But the majority of these cases, according to studies, weren’t found to be the result of liquid nicotine use, but exposure to vitamin E acetate — an oil used to cut liquid THC. One study from February this year tested the lung fluid of 51 vaping-related lung disease cases. 48 tested positive for vitamin E acetate.
Tainted liquids are one of the infinite potential outcomes that come with a black market. A point not lost on the vaping community, further fueling the frustration towards these restrictions. Even with the risk, for many users, illicit liquid nicotine is the lesser evil, and a more tangible option than quitting nicotine — a difficult habit to break, even with medication.
“At the moment, I have the choice to avoid low-quality juice,” says Drew, a 31-year-old from Sydney. “This ban means I wouldn’t have that choice. And low-quality juice is still a better alternative [than] carcinogenic cancer sticks.”
“If I could actually get a prescription and buy it from a pharmacy: no problem for me,” explains Nicole, a 51-year-old from the ACT. “If not, I’d be perfectly happy to go black market. Risks and all.”
“I’ve stocked up on legal nicotine, so I would be set for at least a year,” says 31-year-old Sam Parsons, a vaping influencer also known as the Vaping Bogan. “After that? I wouldn’t stop vaping nicotine, that’s for sure.”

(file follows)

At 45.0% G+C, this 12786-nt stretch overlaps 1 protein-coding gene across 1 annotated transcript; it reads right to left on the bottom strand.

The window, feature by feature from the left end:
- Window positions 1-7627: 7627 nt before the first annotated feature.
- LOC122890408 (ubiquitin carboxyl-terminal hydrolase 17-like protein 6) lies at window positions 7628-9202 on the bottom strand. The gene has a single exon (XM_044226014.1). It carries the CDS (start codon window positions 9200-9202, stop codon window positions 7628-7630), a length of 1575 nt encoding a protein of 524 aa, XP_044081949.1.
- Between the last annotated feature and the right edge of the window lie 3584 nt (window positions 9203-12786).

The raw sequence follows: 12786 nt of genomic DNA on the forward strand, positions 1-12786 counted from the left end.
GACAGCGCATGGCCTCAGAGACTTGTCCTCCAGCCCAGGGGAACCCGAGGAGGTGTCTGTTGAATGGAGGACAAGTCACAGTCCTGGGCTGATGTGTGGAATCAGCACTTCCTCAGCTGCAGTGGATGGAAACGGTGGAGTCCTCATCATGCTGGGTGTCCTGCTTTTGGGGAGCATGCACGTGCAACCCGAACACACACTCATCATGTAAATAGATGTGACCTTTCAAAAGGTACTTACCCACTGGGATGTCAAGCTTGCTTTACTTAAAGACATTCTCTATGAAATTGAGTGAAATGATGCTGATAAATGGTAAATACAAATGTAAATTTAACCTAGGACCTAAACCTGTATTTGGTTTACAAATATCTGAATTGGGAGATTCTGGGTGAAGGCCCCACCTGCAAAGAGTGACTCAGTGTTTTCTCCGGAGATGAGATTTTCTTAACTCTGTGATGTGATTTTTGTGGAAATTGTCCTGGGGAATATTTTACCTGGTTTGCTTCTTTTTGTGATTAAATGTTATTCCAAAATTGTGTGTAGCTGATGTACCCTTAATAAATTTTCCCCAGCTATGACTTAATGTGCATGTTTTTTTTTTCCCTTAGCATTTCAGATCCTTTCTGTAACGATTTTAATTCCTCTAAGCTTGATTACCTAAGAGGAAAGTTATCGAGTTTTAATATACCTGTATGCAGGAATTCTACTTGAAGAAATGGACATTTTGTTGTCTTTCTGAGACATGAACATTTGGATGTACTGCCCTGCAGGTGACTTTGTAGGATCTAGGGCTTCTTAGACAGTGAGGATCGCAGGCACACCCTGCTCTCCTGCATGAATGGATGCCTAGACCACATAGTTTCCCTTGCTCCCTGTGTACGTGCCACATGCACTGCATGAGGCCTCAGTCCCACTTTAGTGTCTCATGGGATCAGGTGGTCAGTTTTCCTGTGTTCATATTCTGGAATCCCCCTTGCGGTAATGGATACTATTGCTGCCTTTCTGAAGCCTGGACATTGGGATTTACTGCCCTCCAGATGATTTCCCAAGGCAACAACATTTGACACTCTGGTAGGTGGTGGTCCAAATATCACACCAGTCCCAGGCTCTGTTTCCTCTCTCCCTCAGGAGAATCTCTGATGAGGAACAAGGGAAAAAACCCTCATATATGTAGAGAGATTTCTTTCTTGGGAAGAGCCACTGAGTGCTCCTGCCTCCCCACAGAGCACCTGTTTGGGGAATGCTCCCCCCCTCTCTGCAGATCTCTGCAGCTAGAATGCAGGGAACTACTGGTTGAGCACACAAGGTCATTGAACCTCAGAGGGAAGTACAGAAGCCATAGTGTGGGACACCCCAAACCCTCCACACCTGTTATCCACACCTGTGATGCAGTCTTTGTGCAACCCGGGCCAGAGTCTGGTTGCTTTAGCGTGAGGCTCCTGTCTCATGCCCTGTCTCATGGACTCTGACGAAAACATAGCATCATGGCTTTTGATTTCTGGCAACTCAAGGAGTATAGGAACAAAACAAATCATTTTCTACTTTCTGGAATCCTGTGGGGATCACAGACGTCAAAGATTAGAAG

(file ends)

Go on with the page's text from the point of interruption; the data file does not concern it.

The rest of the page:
“You see, I’m transgender. I need [hormone replacement therapy] to be me.” explains Pippa. “If I smoke, my doctor will not, and can’t, prescribe me HRT.”
It’s important to note that liquid nicotine will still be accessible under these proposed changes. If a GP or pharmacist felt liquid nicotine was necessary, they could submit a request to the TGA.
According to a TGA spokesperson, the average length of time for an urgent response to a Special Access Scheme Category B submission, the same form used to request liquid nicotine, has been two to three days over the last 12 months. But that response may not be an approval.
“[It can take] like five working days to get approved, but it’s pretty common to get rejected,” explains a pharmacist who spoke to The Feed anonymously about the Special Access Scheme. “Or, you just don’t hear back for weeks.”
The federal government has expressed their intention to streamline this process, but this also relies on health practitioners actually prescribing liquid nicotine which, considering its illegality and the potential harms that orbit its use, isn’t commonplace.
“[My doctor] told me that under no circumstances would he write me a prescription [for liquid nicotine], and that I shouldn’t be using nicotine in my vape,” says Graeme, a 51-year-old from New South Wales, who’s been using liquid nicotine for two years.
It’s a point that illuminates what few options exist for users beyond a black market, tobacco itself, or quitting altogether. A choice that for users like Fraser, is obvious.
“It’s kind of, the option of what would definitely kill me, and what might kill me,” Fraser summarises. “And I would take the ‘what might kill me option’ any day of the week.”